Europol Director, Rob Wainwright (center).

A Singapore-based criminal group may be responsible for fixing as many as 700 professional soccer matches worldwide, including World Cup Qualifiers. That’s the conclusion of a 19-month investigation by Europol.

Of the 680 suspicious matches identified, 380 were played in Europe. What’s especially distressing to soccer fans, and punters, is that several of these matches were played on very big stages, including the Champions League; World Cup Qualifiers; Euro Cup Qualifiers. Most of the fixed games were in Turkey and Germany, though a number of other countries were mentioned in the report.

Europol, an investigative arm of the European Union, said the scheme covered 13 European countries and netted ringleaders around $10 million in profits off of $2 million in bribes to players and officials. Despite the large scale of the operation,

Investigators are pinning the blame on an unnamed crime syndicate in Singapore though, according to some reports, Russian speaking criminal gangs were also involved.

Whoever it was pulling the strings, they definitely put the “organized” back in organized crime. The group had minions throughout the world who paid off their marks up to $130,000 a pop and operated without notice for years.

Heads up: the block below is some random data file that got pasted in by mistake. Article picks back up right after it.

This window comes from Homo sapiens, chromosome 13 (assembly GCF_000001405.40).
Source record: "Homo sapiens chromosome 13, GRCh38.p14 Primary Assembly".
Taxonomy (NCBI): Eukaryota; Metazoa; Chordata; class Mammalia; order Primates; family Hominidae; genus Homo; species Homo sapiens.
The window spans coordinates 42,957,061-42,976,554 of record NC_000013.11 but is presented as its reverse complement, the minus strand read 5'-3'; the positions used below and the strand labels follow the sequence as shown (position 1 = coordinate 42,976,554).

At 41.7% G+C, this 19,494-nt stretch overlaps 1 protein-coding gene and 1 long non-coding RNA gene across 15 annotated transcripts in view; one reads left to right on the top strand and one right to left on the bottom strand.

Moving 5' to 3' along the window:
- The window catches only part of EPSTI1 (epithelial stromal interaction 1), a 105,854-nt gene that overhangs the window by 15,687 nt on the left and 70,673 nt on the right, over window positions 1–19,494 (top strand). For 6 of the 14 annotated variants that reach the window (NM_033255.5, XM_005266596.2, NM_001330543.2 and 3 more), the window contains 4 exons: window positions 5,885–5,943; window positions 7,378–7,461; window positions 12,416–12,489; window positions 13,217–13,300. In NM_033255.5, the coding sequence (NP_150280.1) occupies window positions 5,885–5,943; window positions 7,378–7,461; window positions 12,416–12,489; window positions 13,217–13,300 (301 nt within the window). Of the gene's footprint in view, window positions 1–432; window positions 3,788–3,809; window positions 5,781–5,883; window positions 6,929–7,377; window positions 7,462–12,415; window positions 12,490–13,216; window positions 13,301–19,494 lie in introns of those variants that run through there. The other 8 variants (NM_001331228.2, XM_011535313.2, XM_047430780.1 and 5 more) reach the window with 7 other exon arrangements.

While soccer has been smeared by scandals in the past this is one of the biggest and highest reaching affairs in recent memory.

At a news conference, Europol Director Rob Wainwright said:

This is a sad day for European football…It is clear to us this is the biggest-ever investigation into suspected match-fixing in Europe. It has yielded major results, which we think have uncovered a big problem for the integrity of football in Europe.

The investigation is considered ongoing and Wainwright added that what’s known today may be, “…just the tip of the iceberg.”

Does this scandal impact your faith in promoting soccer? Share your opinions in the comments section below.

 


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